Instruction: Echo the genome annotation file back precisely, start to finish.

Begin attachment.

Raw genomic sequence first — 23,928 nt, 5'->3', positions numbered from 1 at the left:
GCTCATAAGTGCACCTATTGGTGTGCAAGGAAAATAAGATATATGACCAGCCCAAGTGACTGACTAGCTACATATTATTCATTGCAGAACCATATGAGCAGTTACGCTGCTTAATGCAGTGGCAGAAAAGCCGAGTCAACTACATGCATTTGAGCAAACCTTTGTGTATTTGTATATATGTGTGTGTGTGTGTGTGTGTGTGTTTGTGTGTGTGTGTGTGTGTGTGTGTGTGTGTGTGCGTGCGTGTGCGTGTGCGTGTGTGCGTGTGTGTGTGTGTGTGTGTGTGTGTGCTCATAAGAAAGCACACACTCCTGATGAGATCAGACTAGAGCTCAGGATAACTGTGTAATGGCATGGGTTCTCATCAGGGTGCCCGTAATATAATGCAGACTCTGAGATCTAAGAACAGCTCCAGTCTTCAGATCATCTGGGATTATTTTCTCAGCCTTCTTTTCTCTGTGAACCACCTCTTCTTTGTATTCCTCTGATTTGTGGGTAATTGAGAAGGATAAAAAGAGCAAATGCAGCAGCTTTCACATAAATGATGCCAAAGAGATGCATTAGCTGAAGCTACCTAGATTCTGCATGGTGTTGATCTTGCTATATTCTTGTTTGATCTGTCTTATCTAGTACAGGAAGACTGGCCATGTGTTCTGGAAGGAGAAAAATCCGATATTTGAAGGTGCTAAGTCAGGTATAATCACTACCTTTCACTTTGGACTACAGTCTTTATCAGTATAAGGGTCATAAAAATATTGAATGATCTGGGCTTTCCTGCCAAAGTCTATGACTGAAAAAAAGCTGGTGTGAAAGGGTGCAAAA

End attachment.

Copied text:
Raw genomic sequence first — 23,928 nt, 5'->3', positions numbered from 1 at the left:
GCTCATAAGTGCACCTATTGGTGTGCAAGGAAAATAAGATATATGACCAGCCCAAGTGACTGACTAGCTACATATTATTCATTGCAGAACCATATGAGCAGTTACGCTGCTTAATGCAGTGGCAGAAAAGCCGAGTCAACTACATGCATTTGAGCAAACCTTTGTGTATTTGTATATATGTGTGTGTGTGTGTGTGTGTGTGTTTGTGTGTGTGTGTGTGTGTGTGTGTGTGTGTGTGCGTGCGTGTGCGTGTGCGTGTGTGCGTGTGTGTGTGTGTGTGTGTGTGTGTGCTCATAAGAAAGCACACACTCCTGATGAGATCAGACTAGAGCTCAGGATAACTGTGTAATGGCATGGGTTCTCATCAGGGTGCCCGTAATATAATGCAGACTCTGAGATCTAAGAACAGCTCCAGTCTTCAGATCATCTGGGATTATTTTCTCAGCCTTCTTTTCTCTGTGAACCACCTCTTCTTTGTATTCCTCTGATTTGTGGGTAATTGAGAAGGATAAAAAGAGCAAATGCAGCAGCTTTCACATAAATGATGCCAAAGAGATGCATTAGCTGAAGCTACCTAGATTCTGCATGGTGTTGATCTTGCTATATTCTTGTTTGATCTGTCTTATCTAGTACAGGAAGACTGGCCATGTGTTCTGGAAGGAGAAAAATCCGATATTTGAAGGTGCTAAGTCAGGTATAATCACTACCTTTCACTTTGGACTACAGTCTTTATCAGTATAAGGGTCATAAAAATATTGAATGATCTGGGCTTTCCTGCCAAAGTCTATGACTGAAAAAAAGCTGGTGTGAAAGGGTGCAAAA